Bring The Great War To Your Tabletop In ‘FreeSpace Tactics’Filed inside: Games
One of my favorite gaming experiences of all time was Descent: FreeSpace.
It was an epic space combat simulator originally released by Interplay in 1998. The genre is one that is finally getting a major reboot in the form of things like Star Citizen and Elite Dangerous, but having come from the era of games like Wing Commander, I’ve long craved a return to form in the space dogfighting arena, but that’s not to say that the recent Kickstarter for FreeSpace Tactics is any less exciting.
It’s a tabletop adaptation set during the Great War, the setting of the original game. While it sounds like an unusual transition, moving from the action-packed sim to what is traditionally much slower tabletop tactics style, but I’m confident that the game can not only stand with its older peers, but that it can stand on its own as a respectable tabletop game.
The game is being designed by Chris Taylor, a well-renowned game designer with credits on a number of great games, including some of my favorites: Total Annihilation and Supreme Commander, as well as Dungeon Siege.
The game is a little more akin to miniature games like WARMACHINE or Warhammer 40k. Rather than command armies, however, you choose a ship model, which has an accompanying deck of cards that dictate how the ship moves and deals damage. In addition, you select a pilot that adds a special series of Ace cards that essentially modifies your ship to allow for more dramatic or heavily defensive maneuvers.
The game takes place on a 3′ by 3′ board in one of six scenarios, each of which has its own set up and victory conditions that suit different styles of play.
Actual gameplay is less of a turn-based faire with alternating moves, instead each of the 2-4 players secretly chooses a movement card which also features an initiative score. Higher initiatives allow you to act sooner in the turn order, but generally offer move constrained movements. You’ve got a chance to attack any enemies in your line of sight during your move, as well.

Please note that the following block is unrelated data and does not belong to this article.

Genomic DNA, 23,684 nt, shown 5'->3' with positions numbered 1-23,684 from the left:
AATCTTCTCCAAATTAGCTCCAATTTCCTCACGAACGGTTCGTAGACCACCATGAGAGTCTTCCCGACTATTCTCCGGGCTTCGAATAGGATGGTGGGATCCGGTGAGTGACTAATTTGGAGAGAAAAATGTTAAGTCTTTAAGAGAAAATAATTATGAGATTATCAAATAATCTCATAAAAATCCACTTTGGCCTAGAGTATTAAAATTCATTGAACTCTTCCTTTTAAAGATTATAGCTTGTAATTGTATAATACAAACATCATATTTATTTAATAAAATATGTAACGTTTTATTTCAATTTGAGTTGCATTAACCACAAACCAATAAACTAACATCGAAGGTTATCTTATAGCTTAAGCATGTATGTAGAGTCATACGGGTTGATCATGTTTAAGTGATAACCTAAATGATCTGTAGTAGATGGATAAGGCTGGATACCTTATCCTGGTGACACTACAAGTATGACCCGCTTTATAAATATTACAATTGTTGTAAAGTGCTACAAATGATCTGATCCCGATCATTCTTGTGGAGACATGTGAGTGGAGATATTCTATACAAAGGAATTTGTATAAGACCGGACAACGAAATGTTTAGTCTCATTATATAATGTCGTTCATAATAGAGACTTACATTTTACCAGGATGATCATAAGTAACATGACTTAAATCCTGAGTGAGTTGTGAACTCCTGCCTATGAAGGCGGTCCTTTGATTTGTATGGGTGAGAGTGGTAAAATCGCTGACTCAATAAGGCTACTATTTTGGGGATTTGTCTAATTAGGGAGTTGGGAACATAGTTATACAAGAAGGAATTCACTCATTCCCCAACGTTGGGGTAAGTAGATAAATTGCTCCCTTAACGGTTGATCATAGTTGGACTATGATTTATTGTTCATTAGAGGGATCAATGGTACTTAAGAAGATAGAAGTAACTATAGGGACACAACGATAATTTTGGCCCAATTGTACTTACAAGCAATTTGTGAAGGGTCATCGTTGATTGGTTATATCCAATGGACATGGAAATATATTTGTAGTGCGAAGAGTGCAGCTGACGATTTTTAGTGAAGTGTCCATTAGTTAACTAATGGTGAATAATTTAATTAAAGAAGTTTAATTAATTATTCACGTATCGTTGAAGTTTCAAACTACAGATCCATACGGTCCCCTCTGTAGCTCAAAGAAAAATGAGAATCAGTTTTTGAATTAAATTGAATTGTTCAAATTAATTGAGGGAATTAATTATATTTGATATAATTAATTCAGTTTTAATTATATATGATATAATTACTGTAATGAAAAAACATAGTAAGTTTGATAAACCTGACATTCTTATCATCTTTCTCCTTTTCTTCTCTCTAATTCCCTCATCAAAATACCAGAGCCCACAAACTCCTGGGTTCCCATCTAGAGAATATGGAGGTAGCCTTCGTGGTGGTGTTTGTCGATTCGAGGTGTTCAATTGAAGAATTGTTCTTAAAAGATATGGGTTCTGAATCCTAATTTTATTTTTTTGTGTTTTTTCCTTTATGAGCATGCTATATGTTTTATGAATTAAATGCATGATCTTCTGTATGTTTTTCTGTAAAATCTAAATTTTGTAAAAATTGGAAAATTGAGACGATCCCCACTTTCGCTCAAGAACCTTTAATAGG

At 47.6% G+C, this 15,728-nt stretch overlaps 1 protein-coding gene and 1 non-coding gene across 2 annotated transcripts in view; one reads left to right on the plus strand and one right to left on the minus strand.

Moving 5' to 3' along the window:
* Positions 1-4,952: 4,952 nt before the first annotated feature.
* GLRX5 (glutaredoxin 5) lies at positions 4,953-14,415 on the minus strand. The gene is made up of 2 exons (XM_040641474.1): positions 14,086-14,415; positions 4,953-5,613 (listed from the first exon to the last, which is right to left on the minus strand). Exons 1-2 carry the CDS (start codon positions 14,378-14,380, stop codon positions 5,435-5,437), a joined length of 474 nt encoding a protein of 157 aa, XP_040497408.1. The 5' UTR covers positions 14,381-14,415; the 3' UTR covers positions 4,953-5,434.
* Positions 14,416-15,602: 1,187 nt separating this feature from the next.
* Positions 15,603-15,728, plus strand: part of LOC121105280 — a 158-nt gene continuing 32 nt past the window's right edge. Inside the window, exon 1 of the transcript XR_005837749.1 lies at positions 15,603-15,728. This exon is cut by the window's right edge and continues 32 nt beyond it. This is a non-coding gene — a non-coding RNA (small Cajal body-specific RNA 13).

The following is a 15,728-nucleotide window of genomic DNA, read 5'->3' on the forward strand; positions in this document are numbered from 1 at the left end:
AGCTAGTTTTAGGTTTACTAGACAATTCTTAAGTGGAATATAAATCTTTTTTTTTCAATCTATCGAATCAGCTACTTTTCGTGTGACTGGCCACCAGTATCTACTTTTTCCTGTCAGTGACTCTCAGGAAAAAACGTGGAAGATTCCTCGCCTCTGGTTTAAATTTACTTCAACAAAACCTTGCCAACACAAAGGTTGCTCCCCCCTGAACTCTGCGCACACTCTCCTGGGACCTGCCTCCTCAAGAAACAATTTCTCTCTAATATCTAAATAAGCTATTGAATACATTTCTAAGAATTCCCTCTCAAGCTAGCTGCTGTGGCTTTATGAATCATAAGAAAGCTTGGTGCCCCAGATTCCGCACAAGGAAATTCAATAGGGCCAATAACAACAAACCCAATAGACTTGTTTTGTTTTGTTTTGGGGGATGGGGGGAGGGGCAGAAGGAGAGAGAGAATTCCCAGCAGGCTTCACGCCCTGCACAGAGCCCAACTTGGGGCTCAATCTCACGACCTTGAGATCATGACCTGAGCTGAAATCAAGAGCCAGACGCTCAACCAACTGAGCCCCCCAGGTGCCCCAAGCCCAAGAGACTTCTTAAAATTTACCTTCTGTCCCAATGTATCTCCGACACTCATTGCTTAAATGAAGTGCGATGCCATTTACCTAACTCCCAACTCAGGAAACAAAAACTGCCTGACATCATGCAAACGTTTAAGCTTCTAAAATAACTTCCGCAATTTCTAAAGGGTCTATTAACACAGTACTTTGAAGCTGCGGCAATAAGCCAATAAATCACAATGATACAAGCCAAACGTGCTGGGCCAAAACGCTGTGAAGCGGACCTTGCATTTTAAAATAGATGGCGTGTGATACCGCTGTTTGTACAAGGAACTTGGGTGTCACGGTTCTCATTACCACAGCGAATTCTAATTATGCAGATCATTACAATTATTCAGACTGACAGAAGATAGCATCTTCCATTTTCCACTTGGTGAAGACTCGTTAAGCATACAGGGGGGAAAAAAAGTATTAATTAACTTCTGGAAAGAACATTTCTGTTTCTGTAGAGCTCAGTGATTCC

The game also uses traditional dice rolls for determining shield and hull damage (with bonuses for flanking and the like), as well as for Ace cards and missile strikes, which can cause unique effects like causing system damage to the target (removing cards from its deck) or wounding the pilot to reduce overall effectiveness in a variety of ways.
There have been a few playtests of the game so far and reactions have been generally positive, praising the game’s tendency to dodge some of the barriers of entry for other tabletop tactical games. A game tends to last about an hour, and since you’re not simple waiting on other player’s actions at most times, matches of FreeSpace Tactics feel as though they move along considerably faster than the game’s contemporaries.
There’s not a lot to say about build construction at this point, as much of the art isn’t finalized yet. The creators were specific that the models included would be unpainted, so you can still satisfy your artistic urges as you might on your Warhammer armies.
The game is about a week into its Kickstarer, with about $16,000 of its $75,000 goal raised so far. Stretch goals include adding new pilots and Ace cards, or adding bombers and heavy ships to expand on play variations. Backing the project at the Pilot level or above will also yield one of the prototype card games that eventually evolved into the board game format you’ll be getting, and is exclusive to the Kickstarter backers.
So give the game a look, and consider giving it a try. And, if you missed the game when it was originally released, head over to GoG.com and pick up the DRM-free version of the games, it’s well worth your time.